(TL;DR: The final sketch is here!)
Create a sketch that includes (all of these):
- One element controlled by the mouse.
- One element that changes over time, independently of the mouse.
- One element that is different every time you run the sketch.
This week’s exercise builds off of what we learned last week and added more dynamic, interactive and/or moving pieces.
I had an idea to do a sunset scene, where the mouse would control the sun and the rest of the elements would change when the sun went down or up. One of the first things I did (pictured above) was divide the height in two to make horizon. Then I made the ocean by making a large blue arc expand slowly, creating the effect of the tide coming in.
But I wanted the tide to also recede, so I looked up how to use an “if…or” statement:
tideO = tideO * – 1;
This basically made it so that when the ocean arc reached a certain size, it would get smaller until it reached its minimum size, at which point it’d get bigger again.
I discovered the helpful lerpColor() function, which allowed me to easily make a gradient of colors for the sunset.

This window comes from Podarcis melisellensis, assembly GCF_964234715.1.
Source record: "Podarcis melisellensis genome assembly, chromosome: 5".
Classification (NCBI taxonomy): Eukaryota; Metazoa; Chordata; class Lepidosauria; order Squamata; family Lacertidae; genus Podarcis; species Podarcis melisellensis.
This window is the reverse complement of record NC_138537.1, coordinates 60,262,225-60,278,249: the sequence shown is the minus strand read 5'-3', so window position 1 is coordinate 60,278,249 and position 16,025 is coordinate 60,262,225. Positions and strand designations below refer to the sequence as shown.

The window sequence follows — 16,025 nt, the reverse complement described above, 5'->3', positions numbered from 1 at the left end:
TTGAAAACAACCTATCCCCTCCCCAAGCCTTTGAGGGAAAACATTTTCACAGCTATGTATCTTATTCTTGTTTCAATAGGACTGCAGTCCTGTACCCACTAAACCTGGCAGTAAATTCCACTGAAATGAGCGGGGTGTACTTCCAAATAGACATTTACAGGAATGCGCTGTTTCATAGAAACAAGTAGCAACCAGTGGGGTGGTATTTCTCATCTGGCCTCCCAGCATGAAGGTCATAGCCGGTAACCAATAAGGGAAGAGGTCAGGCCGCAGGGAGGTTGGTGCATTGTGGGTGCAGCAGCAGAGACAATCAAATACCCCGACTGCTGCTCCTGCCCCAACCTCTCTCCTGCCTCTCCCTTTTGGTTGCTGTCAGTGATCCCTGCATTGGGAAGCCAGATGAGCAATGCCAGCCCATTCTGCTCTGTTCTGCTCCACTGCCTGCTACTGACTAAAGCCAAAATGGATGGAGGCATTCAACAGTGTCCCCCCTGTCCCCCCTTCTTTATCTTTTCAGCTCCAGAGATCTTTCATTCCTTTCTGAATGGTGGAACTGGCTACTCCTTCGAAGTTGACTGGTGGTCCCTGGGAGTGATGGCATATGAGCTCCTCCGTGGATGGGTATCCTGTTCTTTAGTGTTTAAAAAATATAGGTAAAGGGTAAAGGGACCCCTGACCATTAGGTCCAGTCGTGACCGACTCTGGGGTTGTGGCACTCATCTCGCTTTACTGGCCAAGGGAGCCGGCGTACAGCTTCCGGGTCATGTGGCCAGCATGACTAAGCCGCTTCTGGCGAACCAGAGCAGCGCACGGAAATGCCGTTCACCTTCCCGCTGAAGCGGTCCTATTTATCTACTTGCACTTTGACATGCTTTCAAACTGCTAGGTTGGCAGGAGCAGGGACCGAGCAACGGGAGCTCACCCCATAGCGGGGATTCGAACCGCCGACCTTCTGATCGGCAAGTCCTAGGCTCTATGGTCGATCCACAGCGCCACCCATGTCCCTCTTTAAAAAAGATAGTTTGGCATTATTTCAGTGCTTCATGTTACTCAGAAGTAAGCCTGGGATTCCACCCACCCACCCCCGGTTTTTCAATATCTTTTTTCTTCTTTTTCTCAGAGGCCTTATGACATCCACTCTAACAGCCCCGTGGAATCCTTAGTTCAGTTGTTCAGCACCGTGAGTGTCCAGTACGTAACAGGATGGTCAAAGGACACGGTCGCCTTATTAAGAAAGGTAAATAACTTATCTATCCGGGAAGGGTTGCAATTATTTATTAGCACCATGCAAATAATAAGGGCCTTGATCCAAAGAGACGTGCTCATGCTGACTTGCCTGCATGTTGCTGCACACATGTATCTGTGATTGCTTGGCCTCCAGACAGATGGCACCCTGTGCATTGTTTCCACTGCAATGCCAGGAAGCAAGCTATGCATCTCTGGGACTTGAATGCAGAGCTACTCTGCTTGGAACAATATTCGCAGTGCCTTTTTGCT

But I also wanted to make the colors change as the mouse (aka sun position) changed. I figured that if I could make alpha—or opacity—a variable, I could make it change according to the y position of the mouse. I ended up making two variables that controlled opacity, one for more intense color changes and one for less.
I used these for opacity in my lerpColor() function.
I also ended up using these variables in a slightly different way as well — by adding or subtracting values to the rgb codes, I could also make the colors brighter or darker as the mouse moved. So my color variables ended up looking like this:
oceanColor = color(36 – b, 123 – b/3, 160 – b/3);
whiteWashColor = color(139 – b, 240 – b/3, 238 – b/3);
sandColor = color(194 – b/2, 178 – b/2, 128 – b/2);
The screenshots above show you what it looks like when the sun is up vs when it’s down. I’m happy I was able to make the sky change dramatically, while allowing the trees, sand and ocean change more subtly.
For the element that changes each time you run the sketch, I have two birds moving semi-randomly across the sky. And for fun I added a little crab that comes out only when the sun goes down. I haven’t figured out how to make these random movements less jarring and terrifying, which would probably help make the entire scene a bit more relaxed and chill as a beach should be. Oh well! Maybe it can just be the eternal dusk beach of your nightmares.
As with last week, I had a ton of fun making this sketch. The screenshot above is just a still, so check out the full thing here.
The code is below. Continue reading “[icm week 2] The beach”